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Atlantic Tech's Cea'anai Jackson, 32, brings down a rebound n the second quarter, against Wildwood, at Ocean City High School, Saturday Jan. 26, 2019. (For The Press / VERNON OGRODNEK)

South Jersey's first recovery high school set to open in March

MIDDLE TOWNSHIP — By March 1, South Jersey will have its first recovery high school for students committed to overcoming addiction or mental health issues.

The Middle Township School District announced last week it was notified by Gov. Phil Murphy’s office that it will receive a $500,000 grant to serve a handful of students at the newly established Coastal Prep High School in Wildwood.

“I said, ‘What a great opportunity, not only for Cape May County but for the southern counties to give students who are recovering from addiction and other issues.’ We could give them a chance to get their high school diploma and get them on the right path. And I think that’s what we’re here to do,” said Middle Township Superintendent David Salvo.

The Coastal Prep recovery high school, located at the Cape Assist office on New Jersey Avenue, will become the state’s third recovery high school and serve students from Burlington County to Cape May and parts of Ocean County, Salvo said.

State data show New Jersey’s drug addiction problem is growing and is especially prevalent in the southern counties. In 2017, Atlantic, Cape May, Camden, Cumberland, Ocean, Gloucester and Salem counties had the top eight highest rates of admissions for substance-abuse treatment in the state.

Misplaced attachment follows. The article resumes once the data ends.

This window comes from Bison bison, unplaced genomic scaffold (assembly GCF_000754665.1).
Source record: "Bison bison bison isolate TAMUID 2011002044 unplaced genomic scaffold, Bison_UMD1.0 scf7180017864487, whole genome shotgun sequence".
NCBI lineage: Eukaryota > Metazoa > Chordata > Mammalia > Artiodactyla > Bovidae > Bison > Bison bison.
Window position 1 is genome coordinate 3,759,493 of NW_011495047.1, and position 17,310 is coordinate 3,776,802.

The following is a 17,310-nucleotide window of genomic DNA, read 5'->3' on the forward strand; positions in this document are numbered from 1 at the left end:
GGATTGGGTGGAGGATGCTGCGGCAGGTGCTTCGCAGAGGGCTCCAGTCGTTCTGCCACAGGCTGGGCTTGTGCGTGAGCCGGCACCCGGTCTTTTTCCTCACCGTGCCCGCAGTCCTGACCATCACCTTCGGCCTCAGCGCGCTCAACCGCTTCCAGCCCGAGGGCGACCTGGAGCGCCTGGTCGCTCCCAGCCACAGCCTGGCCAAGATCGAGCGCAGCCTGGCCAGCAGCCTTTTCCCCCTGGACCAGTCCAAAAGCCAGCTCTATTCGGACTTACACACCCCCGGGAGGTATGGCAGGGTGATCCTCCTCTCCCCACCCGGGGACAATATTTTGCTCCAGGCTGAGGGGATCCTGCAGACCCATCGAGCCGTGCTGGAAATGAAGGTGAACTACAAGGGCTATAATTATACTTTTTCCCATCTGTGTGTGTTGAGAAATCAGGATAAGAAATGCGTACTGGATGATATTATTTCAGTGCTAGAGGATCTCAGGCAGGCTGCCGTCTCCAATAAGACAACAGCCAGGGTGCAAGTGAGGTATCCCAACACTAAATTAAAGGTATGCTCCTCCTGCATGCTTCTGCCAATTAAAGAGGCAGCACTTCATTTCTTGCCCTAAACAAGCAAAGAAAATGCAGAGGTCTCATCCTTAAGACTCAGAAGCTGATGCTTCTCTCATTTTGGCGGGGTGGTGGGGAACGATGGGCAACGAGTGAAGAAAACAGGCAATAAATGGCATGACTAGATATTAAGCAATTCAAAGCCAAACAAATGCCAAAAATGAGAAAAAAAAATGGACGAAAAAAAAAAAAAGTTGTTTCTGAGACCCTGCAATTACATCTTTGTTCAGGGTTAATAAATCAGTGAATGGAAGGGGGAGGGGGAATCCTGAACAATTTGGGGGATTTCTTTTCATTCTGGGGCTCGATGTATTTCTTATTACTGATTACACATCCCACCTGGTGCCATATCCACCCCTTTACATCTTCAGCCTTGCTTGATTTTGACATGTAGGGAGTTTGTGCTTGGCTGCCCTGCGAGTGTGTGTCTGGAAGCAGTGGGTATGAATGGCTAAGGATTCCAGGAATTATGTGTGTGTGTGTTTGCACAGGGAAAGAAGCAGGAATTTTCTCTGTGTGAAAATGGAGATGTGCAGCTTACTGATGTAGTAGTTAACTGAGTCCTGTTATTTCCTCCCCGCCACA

“For the young adult who is ready to give up drugs and alcohol and live a life in recovery, there are not enough supports,” said Katie Faldetta, executive director of Cape Assist, which will provide recovery and transition services for students and families at the high school.

She said providing a place for students to complete their education and give them and their family structure is a key to their eventual success.

Middle Township Director of Curriculum and Instruction Toni Lehman, who has helped develop the recovery school program, said the school is a chance to make an impact on the students while they are young.

“You can open up the obits and you can look at stats,” said Lehman. “We just don’t want to see any more of our students succumbing to opioid or any other drug-based addiction.”

Tonia Ahern, a family advocate in Cape May County, said it’s hard to quantify the need for youth treatment services because the problems among the age group are not often vocalized. She said schools often don’t want to face the label of needing help to combat addiction.

“People don’t just start having an issue at 18 years old. It’s happening during school,” Ahern said. “By addressing this early while they’re in school and giving them an option for recovery when they’re young, there’s a chance, before things get really out of control, that we can really change their lives.”

In late 2017, Middle Township received a $100,000 planning and research grant from the state for the recovery high school.

The new funding will pay for the implementation of the day program, including two educator positions, funding for Cape Assist’s services and transportation through June 30. Salvo said the district will rely on the state for future funding.

“It’s not something any one district can fund on its own,” he said.

Students who graduate from the recovery high school will receive a high school diploma from their home district.

Faldetta said those working on the high school program have been in communication with the two existing recovery high schools in the state — Raymond Lesniak in Union County and KEYS Academy in Monmouth County — to learn best practices.